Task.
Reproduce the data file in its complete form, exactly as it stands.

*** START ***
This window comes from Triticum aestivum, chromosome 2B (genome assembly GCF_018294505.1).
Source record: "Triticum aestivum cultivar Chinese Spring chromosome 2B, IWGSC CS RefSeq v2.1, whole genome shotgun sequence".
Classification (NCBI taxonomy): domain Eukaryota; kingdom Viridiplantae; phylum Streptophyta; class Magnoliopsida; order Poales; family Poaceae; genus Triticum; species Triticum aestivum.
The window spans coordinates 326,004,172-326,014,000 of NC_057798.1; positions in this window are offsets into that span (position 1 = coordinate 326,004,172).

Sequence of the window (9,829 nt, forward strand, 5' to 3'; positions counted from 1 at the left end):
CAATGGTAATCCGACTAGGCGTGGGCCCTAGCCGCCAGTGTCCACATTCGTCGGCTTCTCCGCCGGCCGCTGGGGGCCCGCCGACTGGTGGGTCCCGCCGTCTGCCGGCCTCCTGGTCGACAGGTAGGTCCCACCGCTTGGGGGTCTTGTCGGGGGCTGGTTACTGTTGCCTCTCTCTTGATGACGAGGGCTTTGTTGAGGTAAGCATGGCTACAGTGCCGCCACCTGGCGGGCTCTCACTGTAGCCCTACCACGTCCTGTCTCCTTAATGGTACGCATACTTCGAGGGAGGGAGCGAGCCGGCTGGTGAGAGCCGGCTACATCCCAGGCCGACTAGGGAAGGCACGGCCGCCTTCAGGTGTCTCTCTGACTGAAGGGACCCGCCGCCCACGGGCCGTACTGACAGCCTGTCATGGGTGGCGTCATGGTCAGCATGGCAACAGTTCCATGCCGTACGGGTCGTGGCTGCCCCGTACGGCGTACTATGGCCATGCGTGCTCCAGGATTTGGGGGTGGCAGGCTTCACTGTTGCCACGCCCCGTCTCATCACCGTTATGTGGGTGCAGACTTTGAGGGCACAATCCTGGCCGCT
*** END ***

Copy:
This window comes from Triticum aestivum, chromosome 2B (genome assembly GCF_018294505.1).
Source record: "Triticum aestivum cultivar Chinese Spring chromosome 2B, IWGSC CS RefSeq v2.1, whole genome shotgun sequence".
Classification (NCBI taxonomy): domain Eukaryota; kingdom Viridiplantae; phylum Streptophyta; class Magnoliopsida; order Poales; family Poaceae; genus Triticum; species Triticum aestivum.
The window spans coordinates 326,004,172-326,014,000 of NC_057798.1; positions in this window are offsets into that span (position 1 = coordinate 326,004,172).

Sequence of the window (9,829 nt, forward strand, 5' to 3'; positions counted from 1 at the left end):
CAATGGTAATCCGACTAGGCGTGGGCCCTAGCCGCCAGTGTCCACATTCGTCGGCTTCTCCGCCGGCCGCTGGGGGCCCGCCGACTGGTGGGTCCCGCCGTCTGCCGGCCTCCTGGTCGACAGGTAGGTCCCACCGCTTGGGGGTCTTGTCGGGGGCTGGTTACTGTTGCCTCTCTCTTGATGACGAGGGCTTTGTTGAGGTAAGCATGGCTACAGTGCCGCCACCTGGCGGGCTCTCACTGTAGCCCTACCACGTCCTGTCTCCTTAATGGTACGCATACTTCGAGGGAGGGAGCGAGCCGGCTGGTGAGAGCCGGCTACATCCCAGGCCGACTAGGGAAGGCACGGCCGCCTTCAGGTGTCTCTCTGACTGAAGGGACCCGCCGCCCACGGGCCGTACTGACAGCCTGTCATGGGTGGCGTCATGGTCAGCATGGCAACAGTTCCATGCCGTACGGGTCGTGGCTGCCCCGTACGGCGTACTATGGCCATGCGTGCTCCAGGATTTGGGGGTGGCAGGCTTCACTGTTGCCACGCCCCGTCTCATCACCGTTATGTGGGTGCAGACTTTGAGGGCACAATCCTGGCCGCT